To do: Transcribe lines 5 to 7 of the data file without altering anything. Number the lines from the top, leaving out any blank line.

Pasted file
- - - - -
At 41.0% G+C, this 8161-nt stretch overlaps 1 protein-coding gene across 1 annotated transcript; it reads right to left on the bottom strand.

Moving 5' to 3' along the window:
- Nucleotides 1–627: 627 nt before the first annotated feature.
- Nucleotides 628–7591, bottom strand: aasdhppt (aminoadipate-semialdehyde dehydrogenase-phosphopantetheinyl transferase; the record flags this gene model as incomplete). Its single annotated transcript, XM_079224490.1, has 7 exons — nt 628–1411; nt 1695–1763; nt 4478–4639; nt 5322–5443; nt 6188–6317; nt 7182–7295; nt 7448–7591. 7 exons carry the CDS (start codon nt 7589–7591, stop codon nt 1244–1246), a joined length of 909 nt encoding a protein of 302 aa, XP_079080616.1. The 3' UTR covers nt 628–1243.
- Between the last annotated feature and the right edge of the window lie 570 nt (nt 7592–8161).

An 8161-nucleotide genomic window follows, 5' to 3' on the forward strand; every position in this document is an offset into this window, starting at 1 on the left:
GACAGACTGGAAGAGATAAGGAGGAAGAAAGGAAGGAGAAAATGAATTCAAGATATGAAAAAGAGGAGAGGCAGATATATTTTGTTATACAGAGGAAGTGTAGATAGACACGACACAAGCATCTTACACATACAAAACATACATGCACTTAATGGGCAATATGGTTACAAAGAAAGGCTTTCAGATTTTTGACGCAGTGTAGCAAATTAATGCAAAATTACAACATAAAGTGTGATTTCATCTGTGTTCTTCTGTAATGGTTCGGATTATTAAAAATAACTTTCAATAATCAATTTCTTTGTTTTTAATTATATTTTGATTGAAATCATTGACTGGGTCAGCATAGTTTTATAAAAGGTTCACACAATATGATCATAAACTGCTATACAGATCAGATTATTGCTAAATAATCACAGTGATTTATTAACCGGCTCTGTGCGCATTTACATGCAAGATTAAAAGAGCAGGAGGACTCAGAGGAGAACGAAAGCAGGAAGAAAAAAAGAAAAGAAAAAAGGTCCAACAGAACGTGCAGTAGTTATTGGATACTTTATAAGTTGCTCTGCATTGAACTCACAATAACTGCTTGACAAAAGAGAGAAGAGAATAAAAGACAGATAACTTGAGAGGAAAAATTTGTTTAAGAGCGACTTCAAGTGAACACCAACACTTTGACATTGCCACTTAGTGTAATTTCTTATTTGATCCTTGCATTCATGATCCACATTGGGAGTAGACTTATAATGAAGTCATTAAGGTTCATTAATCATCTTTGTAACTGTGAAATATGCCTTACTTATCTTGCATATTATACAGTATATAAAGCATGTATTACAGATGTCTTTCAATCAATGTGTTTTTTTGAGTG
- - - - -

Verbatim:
- Between the last annotated feature and the right edge of the window lie 570 nt (nt 7592–8161).

An 8161-nucleotide genomic window follows, 5' to 3' on the forward strand; every position in this document is an offset into this window, starting at 1 on the left:
GACAGACTGGAAGAGATAAGGAGGAAGAAAGGAAGGAGAAAATGAATTCAAGATATGAAAAAGAGGAGAGGCAGATATATTTTGTTATACAGAGGAAGTGTAGATAGACACGACACAAGCATCTTACACATACAAAACATACATGCACTTAATGGGCAATATGGTTACAAAGAAAGGCTTTCAGATTTTTGACGCAGTGTAGCAAATTAATGCAAAATTACAACATAAAGTGTGATTTCATCTGTGTTCTTCTGTAATGGTTCGGATTATTAAAAATAACTTTCAATAATCAATTTCTTTGTTTTTAATTATATTTTGATTGAAATCATTGACTGGGTCAGCATAGTTTTATAAAAGGTTCACACAATATGATCATAAACTGCTATACAGATCAGATTATTGCTAAATAATCACAGTGATTTATTAACCGGCTCTGTGCGCATTTACATGCAAGATTAAAAGAGCAGGAGGACTCAGAGGAGAACGAAAGCAGGAAGAAAAAAAGAAAAGAAAAAAGGTCCAACAGAACGTGCAGTAGTTATTGGATACTTTATAAGTTGCTCTGCATTGAACTCACAATAACTGCTTGACAAAAGAGAGAAGAGAATAAAAGACAGATAACTTGAGAGGAAAAATTTGTTTAAGAGCGACTTCAAGTGAACACCAACACTTTGACATTGCCACTTAGTGTAATTTCTTATTTGATCCTTGCATTCATGATCCACATTGGGAGTAGACTTATAATGAAGTCATTAAGGTTCATTAATCATCTTTGTAACTGTGAAATATGCCTTACTTATCTTGCATATTATACAGTATATAAAGCATGTATTACAGATGTCTTTCAATCAATGTGTTTTTTTGAGTG